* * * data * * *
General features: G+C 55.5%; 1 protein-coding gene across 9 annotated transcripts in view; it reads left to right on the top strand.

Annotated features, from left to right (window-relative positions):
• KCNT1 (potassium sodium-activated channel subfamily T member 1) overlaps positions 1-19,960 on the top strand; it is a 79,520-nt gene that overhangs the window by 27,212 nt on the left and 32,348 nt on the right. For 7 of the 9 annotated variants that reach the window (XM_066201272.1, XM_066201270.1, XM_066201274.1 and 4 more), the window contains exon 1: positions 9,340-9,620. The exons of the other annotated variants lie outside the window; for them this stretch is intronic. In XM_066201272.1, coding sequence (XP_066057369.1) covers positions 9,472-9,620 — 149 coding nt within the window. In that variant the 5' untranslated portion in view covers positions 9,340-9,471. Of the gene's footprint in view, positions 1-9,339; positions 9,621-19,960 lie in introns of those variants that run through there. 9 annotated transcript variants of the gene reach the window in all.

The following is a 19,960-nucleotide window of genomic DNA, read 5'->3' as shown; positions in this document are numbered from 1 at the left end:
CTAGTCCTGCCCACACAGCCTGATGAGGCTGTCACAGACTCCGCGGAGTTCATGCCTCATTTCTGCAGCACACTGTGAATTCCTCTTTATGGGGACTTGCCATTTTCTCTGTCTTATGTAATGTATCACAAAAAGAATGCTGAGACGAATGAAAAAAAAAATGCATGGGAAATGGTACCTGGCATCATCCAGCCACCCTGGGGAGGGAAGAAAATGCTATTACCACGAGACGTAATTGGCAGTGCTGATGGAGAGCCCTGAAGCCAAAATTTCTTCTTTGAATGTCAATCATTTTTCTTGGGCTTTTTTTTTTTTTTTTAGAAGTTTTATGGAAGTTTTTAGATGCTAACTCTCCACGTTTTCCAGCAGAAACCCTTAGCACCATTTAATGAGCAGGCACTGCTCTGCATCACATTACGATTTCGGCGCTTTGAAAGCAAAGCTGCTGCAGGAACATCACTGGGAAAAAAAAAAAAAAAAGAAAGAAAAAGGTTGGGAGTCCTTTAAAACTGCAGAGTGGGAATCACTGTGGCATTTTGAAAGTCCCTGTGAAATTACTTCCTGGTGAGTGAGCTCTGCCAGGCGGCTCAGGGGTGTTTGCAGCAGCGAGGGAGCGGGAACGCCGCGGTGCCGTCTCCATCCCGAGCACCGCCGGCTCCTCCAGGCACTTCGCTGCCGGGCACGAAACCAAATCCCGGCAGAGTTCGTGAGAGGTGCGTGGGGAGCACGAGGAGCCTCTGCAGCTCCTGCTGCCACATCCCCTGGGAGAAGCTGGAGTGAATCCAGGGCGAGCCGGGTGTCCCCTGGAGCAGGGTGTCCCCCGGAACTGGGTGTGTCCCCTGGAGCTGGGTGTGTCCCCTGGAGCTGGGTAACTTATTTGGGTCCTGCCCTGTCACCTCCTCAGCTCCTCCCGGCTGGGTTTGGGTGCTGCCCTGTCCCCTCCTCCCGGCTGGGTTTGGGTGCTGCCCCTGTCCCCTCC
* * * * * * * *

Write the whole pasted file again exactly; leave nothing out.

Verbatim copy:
General features: G+C 55.5%; 1 protein-coding gene across 9 annotated transcripts in view; it reads left to right on the top strand.

Annotated features, from left to right (window-relative positions):
• KCNT1 (potassium sodium-activated channel subfamily T member 1) overlaps positions 1-19,960 on the top strand; it is a 79,520-nt gene that overhangs the window by 27,212 nt on the left and 32,348 nt on the right. For 7 of the 9 annotated variants that reach the window (XM_066201272.1, XM_066201270.1, XM_066201274.1 and 4 more), the window contains exon 1: positions 9,340-9,620. The exons of the other annotated variants lie outside the window; for them this stretch is intronic. In XM_066201272.1, coding sequence (XP_066057369.1) covers positions 9,472-9,620 — 149 coding nt within the window. In that variant the 5' untranslated portion in view covers positions 9,340-9,471. Of the gene's footprint in view, positions 1-9,339; positions 9,621-19,960 lie in introns of those variants that run through there. 9 annotated transcript variants of the gene reach the window in all.

The following is a 19,960-nucleotide window of genomic DNA, read 5'->3' as shown; positions in this document are numbered from 1 at the left end:
CTAGTCCTGCCCACACAGCCTGATGAGGCTGTCACAGACTCCGCGGAGTTCATGCCTCATTTCTGCAGCACACTGTGAATTCCTCTTTATGGGGACTTGCCATTTTCTCTGTCTTATGTAATGTATCACAAAAAGAATGCTGAGACGAATGAAAAAAAAAATGCATGGGAAATGGTACCTGGCATCATCCAGCCACCCTGGGGAGGGAAGAAAATGCTATTACCACGAGACGTAATTGGCAGTGCTGATGGAGAGCCCTGAAGCCAAAATTTCTTCTTTGAATGTCAATCATTTTTCTTGGGCTTTTTTTTTTTTTTTTAGAAGTTTTATGGAAGTTTTTAGATGCTAACTCTCCACGTTTTCCAGCAGAAACCCTTAGCACCATTTAATGAGCAGGCACTGCTCTGCATCACATTACGATTTCGGCGCTTTGAAAGCAAAGCTGCTGCAGGAACATCACTGGGAAAAAAAAAAAAAAAAGAAAGAAAAAGGTTGGGAGTCCTTTAAAACTGCAGAGTGGGAATCACTGTGGCATTTTGAAAGTCCCTGTGAAATTACTTCCTGGTGAGTGAGCTCTGCCAGGCGGCTCAGGGGTGTTTGCAGCAGCGAGGGAGCGGGAACGCCGCGGTGCCGTCTCCATCCCGAGCACCGCCGGCTCCTCCAGGCACTTCGCTGCCGGGCACGAAACCAAATCCCGGCAGAGTTCGTGAGAGGTGCGTGGGGAGCACGAGGAGCCTCTGCAGCTCCTGCTGCCACATCCCCTGGGAGAAGCTGGAGTGAATCCAGGGCGAGCCGGGTGTCCCCTGGAGCAGGGTGTCCCCCGGAACTGGGTGTGTCCCCTGGAGCTGGGTGTGTCCCCTGGAGCTGGGTAACTTATTTGGGTCCTGCCCTGTCACCTCCTCAGCTCCTCCCGGCTGGGTTTGGGTGCTGCCCTGTCCCCTCCTCCCGGCTGGGTTTGGGTGCTGCCCCTGTCCCCTCC